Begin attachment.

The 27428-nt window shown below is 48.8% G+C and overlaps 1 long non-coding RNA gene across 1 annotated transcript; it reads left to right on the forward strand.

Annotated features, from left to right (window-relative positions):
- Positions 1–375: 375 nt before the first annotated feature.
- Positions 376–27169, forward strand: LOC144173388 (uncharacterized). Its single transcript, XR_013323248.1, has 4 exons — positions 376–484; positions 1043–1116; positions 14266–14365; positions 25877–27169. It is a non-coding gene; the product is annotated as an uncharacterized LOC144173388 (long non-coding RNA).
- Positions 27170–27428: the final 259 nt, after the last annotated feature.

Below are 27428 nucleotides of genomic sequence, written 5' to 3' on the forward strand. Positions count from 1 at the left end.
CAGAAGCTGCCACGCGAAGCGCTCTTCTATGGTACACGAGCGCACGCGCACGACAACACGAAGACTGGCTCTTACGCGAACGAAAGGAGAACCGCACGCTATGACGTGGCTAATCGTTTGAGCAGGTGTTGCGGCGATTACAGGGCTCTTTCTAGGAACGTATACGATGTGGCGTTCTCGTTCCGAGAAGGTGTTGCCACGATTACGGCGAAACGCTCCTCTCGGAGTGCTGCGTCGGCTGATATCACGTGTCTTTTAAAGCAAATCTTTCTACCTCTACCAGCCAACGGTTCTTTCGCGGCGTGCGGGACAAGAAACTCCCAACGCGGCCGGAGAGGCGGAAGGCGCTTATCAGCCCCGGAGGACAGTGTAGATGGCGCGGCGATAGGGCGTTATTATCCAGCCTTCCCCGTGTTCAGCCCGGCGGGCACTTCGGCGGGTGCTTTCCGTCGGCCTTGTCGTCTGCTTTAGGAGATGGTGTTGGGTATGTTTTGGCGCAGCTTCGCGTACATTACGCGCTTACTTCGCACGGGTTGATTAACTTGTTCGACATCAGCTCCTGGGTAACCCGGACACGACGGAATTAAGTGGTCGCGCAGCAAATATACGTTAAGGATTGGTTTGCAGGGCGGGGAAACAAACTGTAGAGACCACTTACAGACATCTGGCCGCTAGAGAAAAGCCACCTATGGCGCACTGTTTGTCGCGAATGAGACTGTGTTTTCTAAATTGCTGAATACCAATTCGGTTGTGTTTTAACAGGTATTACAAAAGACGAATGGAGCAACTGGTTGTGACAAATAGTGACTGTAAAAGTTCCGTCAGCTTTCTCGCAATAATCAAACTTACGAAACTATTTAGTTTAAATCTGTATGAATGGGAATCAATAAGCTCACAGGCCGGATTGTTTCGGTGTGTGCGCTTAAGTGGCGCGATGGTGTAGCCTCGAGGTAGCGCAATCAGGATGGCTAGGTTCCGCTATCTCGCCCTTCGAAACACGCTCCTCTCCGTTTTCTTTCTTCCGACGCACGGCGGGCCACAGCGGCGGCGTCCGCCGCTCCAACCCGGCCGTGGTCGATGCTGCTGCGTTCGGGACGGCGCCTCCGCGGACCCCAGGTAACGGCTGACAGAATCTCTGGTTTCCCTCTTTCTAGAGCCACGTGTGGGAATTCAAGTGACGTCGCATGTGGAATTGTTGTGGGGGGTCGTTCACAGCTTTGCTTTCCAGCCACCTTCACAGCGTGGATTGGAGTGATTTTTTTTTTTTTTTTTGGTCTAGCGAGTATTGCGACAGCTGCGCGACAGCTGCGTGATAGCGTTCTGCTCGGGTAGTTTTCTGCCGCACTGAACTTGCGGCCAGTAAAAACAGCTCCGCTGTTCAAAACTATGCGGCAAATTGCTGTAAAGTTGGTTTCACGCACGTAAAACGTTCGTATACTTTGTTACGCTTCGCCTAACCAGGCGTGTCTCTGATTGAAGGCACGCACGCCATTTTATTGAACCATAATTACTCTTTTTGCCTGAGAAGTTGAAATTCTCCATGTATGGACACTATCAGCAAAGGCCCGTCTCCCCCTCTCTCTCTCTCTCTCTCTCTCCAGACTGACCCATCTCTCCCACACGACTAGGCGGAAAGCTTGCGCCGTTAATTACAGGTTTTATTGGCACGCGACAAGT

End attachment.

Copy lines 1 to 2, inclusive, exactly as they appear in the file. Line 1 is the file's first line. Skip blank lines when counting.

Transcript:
The 27428-nt window shown below is 48.8% G+C and overlaps 1 long non-coding RNA gene across 1 annotated transcript; it reads left to right on the forward strand.

Annotated features, from left to right (window-relative positions):